I am an epidemiologist. Today, due to the COVID-19 pandemic, my profession now is understood by many people who inquire about it. This is the backstory of an important occurrence in my rehabilitation from a stroke.
In October 2003, I had the first of my four strokes over the past 17 years. In a brief moment, I suddenly became a person with major disabilities. I entirely lost functioning of my arm and leg on my right side. I spent the next 90 days in the hospital. Nevertheless, I got back to work in February 2004. Each time I had a stroke, I had to struggle to be considered a disabled professional.
Upon my return home after my first stroke, my wife had an idea: I should become an election judge. Her rationale was that it was my civic duty. But her real purpose was to teach me that I still was the same person as before. It was a brilliant idea. Whenever I encountered a roadblock, it was easy to give up. She would not let me quit. Although I didn’t initially see how it could help, it did turn out to be one of her better ideas.
My next challenge, however, was to convince the Chicago Board of Elections that a disabled person could serve. After some very long discussions, I succeeded. I was appointed for the next election, a primary to be held soon.
I was thrown into being a team member for 16 hours on Election Day doing hands-on tasks taking these voters’ decisions. I had to deal with my partners. None of them cut me any slack. Right or wrong, they wanted me to pull my full weight. Not only did I have to do all of the many secretarial tasks associated with being an election judge like entering names on voter forms, but I also had to do the many physical tasks setting up the polling location. Initially, both types were hard, but I stuck them out.
For the next ten years, I worked every election - Primary, State/City, and Presidential.
Usually a five-person team is appointed for each polling site in the City of Chicago. An odd number of judges is appointed representing the two major parties (Democrat/Republican). Although all judges appointed are considered equal, there is a learning curve that is affected by experience. As time goes on, more experienced judges have encountered all strange situations that occur in a polling place. It requires a cool head and tact. Ultimately, I became a well-respected leader of teams that often were very new each time.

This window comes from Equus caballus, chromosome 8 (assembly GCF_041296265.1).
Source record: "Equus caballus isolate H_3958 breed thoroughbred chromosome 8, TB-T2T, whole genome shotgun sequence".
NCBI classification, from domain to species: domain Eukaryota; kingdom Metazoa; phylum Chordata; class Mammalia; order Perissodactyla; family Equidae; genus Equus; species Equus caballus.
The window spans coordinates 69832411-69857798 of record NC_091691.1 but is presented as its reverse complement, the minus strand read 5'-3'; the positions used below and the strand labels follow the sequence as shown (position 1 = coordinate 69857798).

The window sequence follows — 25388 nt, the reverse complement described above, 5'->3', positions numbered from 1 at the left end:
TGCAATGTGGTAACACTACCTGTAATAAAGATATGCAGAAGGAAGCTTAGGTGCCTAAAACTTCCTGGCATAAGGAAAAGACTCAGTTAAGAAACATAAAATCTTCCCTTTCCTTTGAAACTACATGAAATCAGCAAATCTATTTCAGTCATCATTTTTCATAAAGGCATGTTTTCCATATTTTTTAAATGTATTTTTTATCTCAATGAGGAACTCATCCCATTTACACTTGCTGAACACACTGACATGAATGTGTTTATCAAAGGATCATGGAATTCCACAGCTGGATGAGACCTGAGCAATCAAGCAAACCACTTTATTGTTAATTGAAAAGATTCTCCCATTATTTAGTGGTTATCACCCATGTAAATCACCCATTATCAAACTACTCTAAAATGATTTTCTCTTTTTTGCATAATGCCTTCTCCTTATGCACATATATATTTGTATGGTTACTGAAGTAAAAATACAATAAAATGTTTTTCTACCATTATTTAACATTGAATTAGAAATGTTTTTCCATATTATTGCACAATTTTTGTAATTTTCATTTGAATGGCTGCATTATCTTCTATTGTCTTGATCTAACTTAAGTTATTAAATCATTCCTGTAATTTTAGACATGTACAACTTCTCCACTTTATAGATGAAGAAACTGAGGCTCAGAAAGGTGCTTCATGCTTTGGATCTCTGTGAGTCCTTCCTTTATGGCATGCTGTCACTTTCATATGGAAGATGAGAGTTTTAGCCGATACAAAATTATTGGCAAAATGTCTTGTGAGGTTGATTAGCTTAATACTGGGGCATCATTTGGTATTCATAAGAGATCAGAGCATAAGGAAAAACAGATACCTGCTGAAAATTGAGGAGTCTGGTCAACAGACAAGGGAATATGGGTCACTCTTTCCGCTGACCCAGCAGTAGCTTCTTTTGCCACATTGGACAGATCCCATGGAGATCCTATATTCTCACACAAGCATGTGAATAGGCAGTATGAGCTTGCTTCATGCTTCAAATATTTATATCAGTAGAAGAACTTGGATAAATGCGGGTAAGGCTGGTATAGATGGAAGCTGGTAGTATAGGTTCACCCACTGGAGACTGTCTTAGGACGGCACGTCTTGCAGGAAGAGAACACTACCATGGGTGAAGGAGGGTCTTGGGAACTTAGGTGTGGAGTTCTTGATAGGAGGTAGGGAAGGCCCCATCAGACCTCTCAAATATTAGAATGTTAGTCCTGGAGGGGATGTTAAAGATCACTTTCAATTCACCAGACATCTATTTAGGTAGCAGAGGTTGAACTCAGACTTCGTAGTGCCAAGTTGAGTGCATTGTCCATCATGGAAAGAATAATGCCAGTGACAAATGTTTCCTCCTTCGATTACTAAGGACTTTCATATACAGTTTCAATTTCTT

Regardless of your political philosophy or party, this election is absolutely critical to everyone in the U.S. There simply are too many divisive issues now that face us. Every person entitled to vote MUST VOTE.
Civic responsibility has never meant more than it does today. 2020 started off as a difficult year on two fronts: the health front and the racial justice front. Every individual has a different view about our society and the critical issues that give existence to their lives. For people living with HIV and AIDS as well as those who want to support the community, your civic responsibility – and the consequences of the coming election – have ultimate importance. Vote and make sure your vote counts this year.
As a veteran election judge, I encourage everyone take advantage of an early voting option that feels safest to you and exercise your civic responsibility. Vote now!
To check your voting registration status, use this tool. To find your in-person polling place, use this tool. To apply for a mail-in ballot, click here. To serve as an election judge in Chicago, click here. For more information on this upcoming election, click here.